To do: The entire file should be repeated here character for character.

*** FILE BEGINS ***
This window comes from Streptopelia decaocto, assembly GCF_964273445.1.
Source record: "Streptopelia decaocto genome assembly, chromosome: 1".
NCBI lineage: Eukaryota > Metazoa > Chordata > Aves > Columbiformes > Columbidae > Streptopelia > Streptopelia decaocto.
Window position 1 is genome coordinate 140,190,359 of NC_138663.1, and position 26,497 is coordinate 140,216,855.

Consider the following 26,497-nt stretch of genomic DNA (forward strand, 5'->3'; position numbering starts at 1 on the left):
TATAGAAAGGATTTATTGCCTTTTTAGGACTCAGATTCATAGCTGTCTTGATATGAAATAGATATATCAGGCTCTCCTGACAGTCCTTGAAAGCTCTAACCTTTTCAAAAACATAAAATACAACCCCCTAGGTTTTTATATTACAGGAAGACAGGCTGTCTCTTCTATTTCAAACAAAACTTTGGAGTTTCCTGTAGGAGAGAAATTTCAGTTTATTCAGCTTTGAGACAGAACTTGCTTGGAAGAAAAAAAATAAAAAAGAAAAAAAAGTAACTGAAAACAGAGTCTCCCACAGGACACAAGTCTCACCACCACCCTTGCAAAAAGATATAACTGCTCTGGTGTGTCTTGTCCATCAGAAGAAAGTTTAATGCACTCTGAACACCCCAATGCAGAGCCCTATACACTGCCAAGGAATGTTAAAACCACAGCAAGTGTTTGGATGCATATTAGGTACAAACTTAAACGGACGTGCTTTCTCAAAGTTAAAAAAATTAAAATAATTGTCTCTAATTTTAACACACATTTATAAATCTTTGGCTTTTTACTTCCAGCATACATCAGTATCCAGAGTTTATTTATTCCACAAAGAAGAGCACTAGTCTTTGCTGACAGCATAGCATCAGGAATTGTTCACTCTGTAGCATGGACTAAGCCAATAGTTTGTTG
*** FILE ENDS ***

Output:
This window comes from Streptopelia decaocto, assembly GCF_964273445.1.
Source record: "Streptopelia decaocto genome assembly, chromosome: 1".
NCBI lineage: Eukaryota > Metazoa > Chordata > Aves > Columbiformes > Columbidae > Streptopelia > Streptopelia decaocto.
Window position 1 is genome coordinate 140,190,359 of NC_138663.1, and position 26,497 is coordinate 140,216,855.

Consider the following 26,497-nt stretch of genomic DNA (forward strand, 5'->3'; position numbering starts at 1 on the left):
TATAGAAAGGATTTATTGCCTTTTTAGGACTCAGATTCATAGCTGTCTTGATATGAAATAGATATATCAGGCTCTCCTGACAGTCCTTGAAAGCTCTAACCTTTTCAAAAACATAAAATACAACCCCCTAGGTTTTTATATTACAGGAAGACAGGCTGTCTCTTCTATTTCAAACAAAACTTTGGAGTTTCCTGTAGGAGAGAAATTTCAGTTTATTCAGCTTTGAGACAGAACTTGCTTGGAAGAAAAAAAATAAAAAAGAAAAAAAAGTAACTGAAAACAGAGTCTCCCACAGGACACAAGTCTCACCACCACCCTTGCAAAAAGATATAACTGCTCTGGTGTGTCTTGTCCATCAGAAGAAAGTTTAATGCACTCTGAACACCCCAATGCAGAGCCCTATACACTGCCAAGGAATGTTAAAACCACAGCAAGTGTTTGGATGCATATTAGGTACAAACTTAAACGGACGTGCTTTCTCAAAGTTAAAAAAATTAAAATAATTGTCTCTAATTTTAACACACATTTATAAATCTTTGGCTTTTTACTTCCAGCATACATCAGTATCCAGAGTTTATTTATTCCACAAAGAAGAGCACTAGTCTTTGCTGACAGCATAGCATCAGGAATTGTTCACTCTGTAGCATGGACTAAGCCAATAGTTTGTTG